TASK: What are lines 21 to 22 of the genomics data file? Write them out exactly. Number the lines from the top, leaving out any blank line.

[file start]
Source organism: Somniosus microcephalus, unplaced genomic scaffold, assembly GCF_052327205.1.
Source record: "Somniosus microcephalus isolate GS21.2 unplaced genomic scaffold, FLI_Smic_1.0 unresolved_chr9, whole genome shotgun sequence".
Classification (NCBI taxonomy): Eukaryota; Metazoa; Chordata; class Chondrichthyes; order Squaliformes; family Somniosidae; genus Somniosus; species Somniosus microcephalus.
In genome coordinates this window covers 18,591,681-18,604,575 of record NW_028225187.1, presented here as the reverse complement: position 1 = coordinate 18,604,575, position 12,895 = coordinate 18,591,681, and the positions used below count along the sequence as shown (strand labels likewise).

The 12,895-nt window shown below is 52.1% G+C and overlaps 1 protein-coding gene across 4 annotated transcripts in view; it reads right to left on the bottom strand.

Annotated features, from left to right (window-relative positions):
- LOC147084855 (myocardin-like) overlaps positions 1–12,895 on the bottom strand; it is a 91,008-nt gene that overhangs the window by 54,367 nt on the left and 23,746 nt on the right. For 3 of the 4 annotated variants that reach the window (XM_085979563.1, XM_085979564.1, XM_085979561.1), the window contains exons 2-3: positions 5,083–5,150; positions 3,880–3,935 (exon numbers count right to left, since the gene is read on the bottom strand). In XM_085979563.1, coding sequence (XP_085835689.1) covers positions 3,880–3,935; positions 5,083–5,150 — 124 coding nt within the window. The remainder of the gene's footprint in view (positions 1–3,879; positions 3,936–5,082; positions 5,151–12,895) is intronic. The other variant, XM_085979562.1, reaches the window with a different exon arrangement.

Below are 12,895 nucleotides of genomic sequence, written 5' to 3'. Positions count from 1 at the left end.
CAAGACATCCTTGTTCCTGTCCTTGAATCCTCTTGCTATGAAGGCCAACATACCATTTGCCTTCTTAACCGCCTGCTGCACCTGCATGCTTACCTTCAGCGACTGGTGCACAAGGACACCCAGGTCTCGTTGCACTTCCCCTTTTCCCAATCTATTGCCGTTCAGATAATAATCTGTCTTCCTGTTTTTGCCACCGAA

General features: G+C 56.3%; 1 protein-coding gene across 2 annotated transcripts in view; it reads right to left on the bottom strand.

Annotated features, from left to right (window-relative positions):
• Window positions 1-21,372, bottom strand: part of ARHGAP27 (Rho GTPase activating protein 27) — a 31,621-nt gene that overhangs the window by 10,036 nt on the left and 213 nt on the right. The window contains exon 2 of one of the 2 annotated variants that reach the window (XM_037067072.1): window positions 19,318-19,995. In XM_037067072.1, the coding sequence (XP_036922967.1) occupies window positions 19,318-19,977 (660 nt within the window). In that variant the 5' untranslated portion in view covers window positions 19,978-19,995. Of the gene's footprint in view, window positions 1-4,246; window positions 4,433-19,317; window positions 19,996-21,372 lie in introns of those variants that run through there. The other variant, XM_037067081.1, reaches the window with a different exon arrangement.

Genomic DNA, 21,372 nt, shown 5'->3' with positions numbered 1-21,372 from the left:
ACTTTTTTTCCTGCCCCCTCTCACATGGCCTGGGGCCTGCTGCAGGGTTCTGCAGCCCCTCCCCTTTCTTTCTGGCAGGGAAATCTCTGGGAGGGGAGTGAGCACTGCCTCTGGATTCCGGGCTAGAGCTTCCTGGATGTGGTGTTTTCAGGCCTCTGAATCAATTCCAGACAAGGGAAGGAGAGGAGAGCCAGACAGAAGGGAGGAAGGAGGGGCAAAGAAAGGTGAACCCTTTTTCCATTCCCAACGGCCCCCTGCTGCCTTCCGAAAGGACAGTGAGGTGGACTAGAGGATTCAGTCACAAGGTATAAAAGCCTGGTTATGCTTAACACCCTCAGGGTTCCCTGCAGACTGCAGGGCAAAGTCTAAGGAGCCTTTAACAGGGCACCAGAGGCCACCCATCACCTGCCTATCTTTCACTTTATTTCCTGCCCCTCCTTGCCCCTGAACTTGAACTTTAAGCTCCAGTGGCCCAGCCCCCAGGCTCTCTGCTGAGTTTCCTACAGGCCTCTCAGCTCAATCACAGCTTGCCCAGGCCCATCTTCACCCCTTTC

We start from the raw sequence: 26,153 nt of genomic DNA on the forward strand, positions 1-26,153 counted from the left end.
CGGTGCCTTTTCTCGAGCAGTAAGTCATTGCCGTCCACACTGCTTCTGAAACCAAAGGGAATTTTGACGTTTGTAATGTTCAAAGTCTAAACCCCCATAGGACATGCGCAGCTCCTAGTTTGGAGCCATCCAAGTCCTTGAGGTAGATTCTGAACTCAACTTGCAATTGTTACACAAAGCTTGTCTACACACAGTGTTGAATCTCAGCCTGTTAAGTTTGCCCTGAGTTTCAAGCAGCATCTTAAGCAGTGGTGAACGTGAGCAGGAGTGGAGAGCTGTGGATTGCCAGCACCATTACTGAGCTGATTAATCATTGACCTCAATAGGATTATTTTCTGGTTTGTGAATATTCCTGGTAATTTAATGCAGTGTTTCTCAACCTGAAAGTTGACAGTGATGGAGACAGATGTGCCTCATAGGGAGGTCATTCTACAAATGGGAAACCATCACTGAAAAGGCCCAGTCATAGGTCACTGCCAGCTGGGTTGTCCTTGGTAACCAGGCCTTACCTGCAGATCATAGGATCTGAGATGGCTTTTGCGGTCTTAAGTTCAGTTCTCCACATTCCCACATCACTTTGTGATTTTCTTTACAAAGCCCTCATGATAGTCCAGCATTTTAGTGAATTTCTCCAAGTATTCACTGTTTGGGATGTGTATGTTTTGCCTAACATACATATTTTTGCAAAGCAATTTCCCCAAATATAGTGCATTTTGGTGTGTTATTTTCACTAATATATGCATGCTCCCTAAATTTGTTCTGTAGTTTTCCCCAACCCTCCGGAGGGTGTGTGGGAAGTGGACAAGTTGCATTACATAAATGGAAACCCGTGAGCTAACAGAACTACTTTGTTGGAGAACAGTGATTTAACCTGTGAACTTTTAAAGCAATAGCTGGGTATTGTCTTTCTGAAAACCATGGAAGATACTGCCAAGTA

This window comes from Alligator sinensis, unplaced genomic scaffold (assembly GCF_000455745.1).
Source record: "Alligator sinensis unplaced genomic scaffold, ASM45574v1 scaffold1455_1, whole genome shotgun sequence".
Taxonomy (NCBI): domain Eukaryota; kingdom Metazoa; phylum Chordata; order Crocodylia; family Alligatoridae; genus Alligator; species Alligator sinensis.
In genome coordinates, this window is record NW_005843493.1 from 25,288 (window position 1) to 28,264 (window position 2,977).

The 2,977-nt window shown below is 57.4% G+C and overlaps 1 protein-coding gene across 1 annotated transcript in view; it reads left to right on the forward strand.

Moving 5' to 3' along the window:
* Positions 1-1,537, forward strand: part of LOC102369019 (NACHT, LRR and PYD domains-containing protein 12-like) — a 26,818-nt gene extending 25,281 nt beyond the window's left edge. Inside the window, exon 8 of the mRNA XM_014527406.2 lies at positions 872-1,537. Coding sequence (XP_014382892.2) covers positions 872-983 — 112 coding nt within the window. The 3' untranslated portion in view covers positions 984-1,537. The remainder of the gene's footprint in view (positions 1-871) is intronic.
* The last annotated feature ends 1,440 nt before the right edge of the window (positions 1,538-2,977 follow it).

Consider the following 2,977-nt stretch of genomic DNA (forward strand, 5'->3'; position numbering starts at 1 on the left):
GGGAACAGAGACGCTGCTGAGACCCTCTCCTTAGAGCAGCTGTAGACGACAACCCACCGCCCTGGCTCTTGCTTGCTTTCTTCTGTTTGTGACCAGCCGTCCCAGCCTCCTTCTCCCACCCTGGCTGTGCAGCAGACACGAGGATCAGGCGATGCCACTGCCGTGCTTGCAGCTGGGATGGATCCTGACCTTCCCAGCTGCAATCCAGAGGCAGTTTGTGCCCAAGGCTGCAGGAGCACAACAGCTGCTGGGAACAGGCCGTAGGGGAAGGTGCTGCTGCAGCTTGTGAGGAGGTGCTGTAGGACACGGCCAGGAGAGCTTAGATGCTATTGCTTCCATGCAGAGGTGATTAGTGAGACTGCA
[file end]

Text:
The 2,977-nt window shown below is 57.4% G+C and overlaps 1 protein-coding gene across 1 annotated transcript in view; it reads left to right on the forward strand.

Moving 5' to 3' along the window: